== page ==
Shooting gallery

The Baltimore Sun

Many sports-loving channel flippers must have shared a similar experience Thursday night. The NBA's Cleveland Cavaliers-Detroit Pistons series hadn't offered much artful basketball for the casual fan. And it carried with it a sense of futility given that the San Antonio Spurs await the winner. But if you settled on Game 5 at the right time - say the end of the third quarter - you saw a beautiful hour of sports. There aren't many true prodigies, and the chance to catch one coming to full bloom is rarer still.

But LeBron James did just that, hitting shot after improbable shot in one of the great playoff performances in memory. At times, he rumbled through a good Pistons defense right to the basket. At others, he floated away from it at crazed angles and hit jumpers from the deepest environs of the court. With his inspiring effort in mind, we remember some of the other best performances in NBA playoff history.

Bob Pettit, 1958 -- He may be the most underrated great player in NBA history and Pettit showed why in Game 6 of the Finals against the Boston Celtics. He scored 50 points, including 19 of his team's last 21, to lead the St. Louis Hawks to their only championship.

Walt Frazier, 1970 -- Willis Reed supplied the inspiration by hobbling onto the court for Game 7 against the Los Angeles Lakers, but Frazier supplied the substance with 36 points, 19 assists and five steals as the Knicks rolled to a championship.

Magic Johnson, 1980 -- It was Game 6 of the Finals, and the Lakers were without their centerpiece, Kareem Abdul-Jabbar. But Johnson, a wide-grinning, 20-year-old rookie, took the opening jump ball from center and proceeded to take apart the Philadelphia 76ers from all portions of the court. He scored 42 points, grabbed 15 rebounds and dished seven assists.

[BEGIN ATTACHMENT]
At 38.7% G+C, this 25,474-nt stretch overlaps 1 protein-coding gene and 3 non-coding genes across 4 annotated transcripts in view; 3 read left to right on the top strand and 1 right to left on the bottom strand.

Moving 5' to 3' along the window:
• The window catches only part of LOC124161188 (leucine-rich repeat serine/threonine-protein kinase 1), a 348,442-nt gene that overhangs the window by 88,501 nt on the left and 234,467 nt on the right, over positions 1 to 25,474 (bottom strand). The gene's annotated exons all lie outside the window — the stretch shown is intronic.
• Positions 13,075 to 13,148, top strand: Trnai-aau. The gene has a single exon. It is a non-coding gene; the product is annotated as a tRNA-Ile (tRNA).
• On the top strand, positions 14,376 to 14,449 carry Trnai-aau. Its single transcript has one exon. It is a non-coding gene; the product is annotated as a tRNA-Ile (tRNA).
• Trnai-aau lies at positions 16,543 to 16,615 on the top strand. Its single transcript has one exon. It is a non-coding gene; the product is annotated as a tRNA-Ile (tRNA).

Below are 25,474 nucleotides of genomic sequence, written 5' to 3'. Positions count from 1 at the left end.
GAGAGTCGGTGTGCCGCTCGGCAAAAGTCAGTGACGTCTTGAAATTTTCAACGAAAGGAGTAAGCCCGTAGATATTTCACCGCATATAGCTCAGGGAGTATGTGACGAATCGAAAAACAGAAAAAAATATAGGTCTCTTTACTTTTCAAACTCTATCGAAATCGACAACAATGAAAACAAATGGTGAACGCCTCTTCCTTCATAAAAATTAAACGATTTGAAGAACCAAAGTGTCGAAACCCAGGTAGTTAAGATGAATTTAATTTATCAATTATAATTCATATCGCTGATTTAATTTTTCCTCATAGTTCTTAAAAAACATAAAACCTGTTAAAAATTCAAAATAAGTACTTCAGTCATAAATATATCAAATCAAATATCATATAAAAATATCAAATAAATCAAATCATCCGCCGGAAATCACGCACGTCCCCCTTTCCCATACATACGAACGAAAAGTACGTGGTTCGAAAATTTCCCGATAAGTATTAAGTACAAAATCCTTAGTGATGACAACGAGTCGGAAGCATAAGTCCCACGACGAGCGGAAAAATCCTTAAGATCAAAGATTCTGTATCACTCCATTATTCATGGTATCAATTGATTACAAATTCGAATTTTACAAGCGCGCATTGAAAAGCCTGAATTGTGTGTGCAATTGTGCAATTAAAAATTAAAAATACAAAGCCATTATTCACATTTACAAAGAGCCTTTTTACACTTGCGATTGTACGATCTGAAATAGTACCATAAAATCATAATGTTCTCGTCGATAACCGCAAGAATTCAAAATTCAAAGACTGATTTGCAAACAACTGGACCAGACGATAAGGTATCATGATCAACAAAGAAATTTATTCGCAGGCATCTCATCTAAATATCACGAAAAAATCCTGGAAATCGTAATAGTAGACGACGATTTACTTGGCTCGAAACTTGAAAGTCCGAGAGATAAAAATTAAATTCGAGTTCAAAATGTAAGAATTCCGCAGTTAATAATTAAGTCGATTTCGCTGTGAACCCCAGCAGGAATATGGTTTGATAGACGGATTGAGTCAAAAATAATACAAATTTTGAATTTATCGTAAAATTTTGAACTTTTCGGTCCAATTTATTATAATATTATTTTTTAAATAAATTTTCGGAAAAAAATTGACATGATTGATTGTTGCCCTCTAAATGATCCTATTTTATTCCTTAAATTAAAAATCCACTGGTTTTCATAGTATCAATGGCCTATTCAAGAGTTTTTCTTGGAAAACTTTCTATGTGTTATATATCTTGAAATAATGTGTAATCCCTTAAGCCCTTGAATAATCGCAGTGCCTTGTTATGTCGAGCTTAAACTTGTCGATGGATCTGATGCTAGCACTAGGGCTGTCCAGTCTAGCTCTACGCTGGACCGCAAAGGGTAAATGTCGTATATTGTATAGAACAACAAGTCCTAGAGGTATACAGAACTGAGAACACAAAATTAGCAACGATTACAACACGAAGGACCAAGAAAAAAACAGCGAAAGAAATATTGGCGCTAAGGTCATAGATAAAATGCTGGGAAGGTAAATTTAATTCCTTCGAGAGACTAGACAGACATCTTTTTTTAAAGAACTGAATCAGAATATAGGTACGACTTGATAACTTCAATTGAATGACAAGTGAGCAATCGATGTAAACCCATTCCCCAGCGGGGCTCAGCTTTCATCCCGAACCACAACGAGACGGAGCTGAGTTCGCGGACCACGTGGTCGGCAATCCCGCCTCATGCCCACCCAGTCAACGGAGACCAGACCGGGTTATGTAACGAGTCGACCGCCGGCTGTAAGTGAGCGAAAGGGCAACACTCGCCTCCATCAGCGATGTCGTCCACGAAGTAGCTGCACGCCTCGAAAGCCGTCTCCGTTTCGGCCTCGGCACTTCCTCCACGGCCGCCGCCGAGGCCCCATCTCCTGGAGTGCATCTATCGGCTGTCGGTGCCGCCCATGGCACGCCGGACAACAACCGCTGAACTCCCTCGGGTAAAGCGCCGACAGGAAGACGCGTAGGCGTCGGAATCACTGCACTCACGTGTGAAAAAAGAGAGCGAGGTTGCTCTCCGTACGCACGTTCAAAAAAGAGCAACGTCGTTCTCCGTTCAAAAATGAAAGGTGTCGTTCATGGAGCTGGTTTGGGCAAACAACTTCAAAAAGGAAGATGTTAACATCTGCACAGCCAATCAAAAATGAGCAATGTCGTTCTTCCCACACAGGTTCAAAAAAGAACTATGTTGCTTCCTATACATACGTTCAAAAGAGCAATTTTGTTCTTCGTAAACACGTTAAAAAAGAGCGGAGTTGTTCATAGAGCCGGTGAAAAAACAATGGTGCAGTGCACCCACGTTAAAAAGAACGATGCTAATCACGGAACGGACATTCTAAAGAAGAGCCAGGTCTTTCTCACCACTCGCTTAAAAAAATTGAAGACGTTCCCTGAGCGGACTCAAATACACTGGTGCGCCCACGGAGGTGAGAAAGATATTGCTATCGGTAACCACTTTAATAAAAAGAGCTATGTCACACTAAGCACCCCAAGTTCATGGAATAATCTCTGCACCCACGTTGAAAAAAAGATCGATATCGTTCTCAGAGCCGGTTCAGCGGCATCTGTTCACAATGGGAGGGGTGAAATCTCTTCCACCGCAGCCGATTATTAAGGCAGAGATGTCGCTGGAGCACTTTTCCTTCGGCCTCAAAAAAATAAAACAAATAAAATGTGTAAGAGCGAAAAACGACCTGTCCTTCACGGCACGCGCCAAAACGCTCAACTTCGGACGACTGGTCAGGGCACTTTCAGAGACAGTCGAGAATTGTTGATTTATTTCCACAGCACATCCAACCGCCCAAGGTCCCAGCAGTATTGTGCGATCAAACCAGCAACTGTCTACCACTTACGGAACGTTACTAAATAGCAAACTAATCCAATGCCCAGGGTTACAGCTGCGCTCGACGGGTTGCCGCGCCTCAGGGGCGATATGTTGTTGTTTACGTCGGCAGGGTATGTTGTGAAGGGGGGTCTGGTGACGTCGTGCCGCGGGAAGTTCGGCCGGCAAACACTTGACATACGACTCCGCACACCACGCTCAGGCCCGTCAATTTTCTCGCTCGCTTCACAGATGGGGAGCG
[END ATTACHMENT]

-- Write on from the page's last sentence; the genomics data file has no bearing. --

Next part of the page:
Sleepy Floyd, 1987 -- In a largely forgotten gem, Floyd scored 51 points, including 39 in the second half and 29 on 12-for-13 shooting in the fourth quarter, to keep the Golden State Warriors alive in the Western Conference semifinals against the powerful Lakers.

Larry Bird, 1988 -- He had played better overall games for much greater teams, but the Celtics' Bird pulled it all together one last time to score 20 in the fourth quarter and overcome a 47-point outing by the Atlanta Hawks' Dominique Wilkins in Game 7 of the Eastern Conference semifinals.

Isiah Thomas, 1988 -- Strangely, "Zeke" sealed his reputation as a playoff great in a losing effort for the Pistons against the Lakers in Game 6 of the 1988 Finals. He left the game briefly with a badly sprained ankle but returned to score 25 points in the third quarter on his way to 43 for the game.

Michael Jordan, 1992 -- He had no weaknesses on offense, but Jordan was never a great three-point shooter. Or so the Portland Trail Blazers thought before he made six three-pointers in a 35-point first half for the Chicago Bulls in Game 1 of the Finals. No game better summed up the prime Jordan, who was so much better than everyone else that he had to shrug at the wonder of it.

Reggie Miller, 1995 -- Miller had posted a solid 23-point outing in what was shaping up as a tight loss to the Knicks in Game 1 of the Eastern Conference finals. But in the last 8.9 seconds of the game, he scored eight points to give the Indiana Pacers an improbable win.

Hakeem Olajuwon, 1995 -- "The Dream" gets this nod not for a single game but for his six-game beatdown of David Robinson during the Western finals. Olajuwon averaged 35.3 a game for the Houston Rockets to Robinson's 23.8 for the Spurs and ended any debates about who was the best center of that generation.

Michael Jordan, 1998 -- It wasn't his most aesthetically pleasing performance. Jordan was showing his age and carrying too much of the load for his team against the ever-solid Utah Jazz. But the sequence in which he hit a driving layup, stripped Karl Malone and juked Bryon Russell to hit a championship-winning jumper was, well, perfect.

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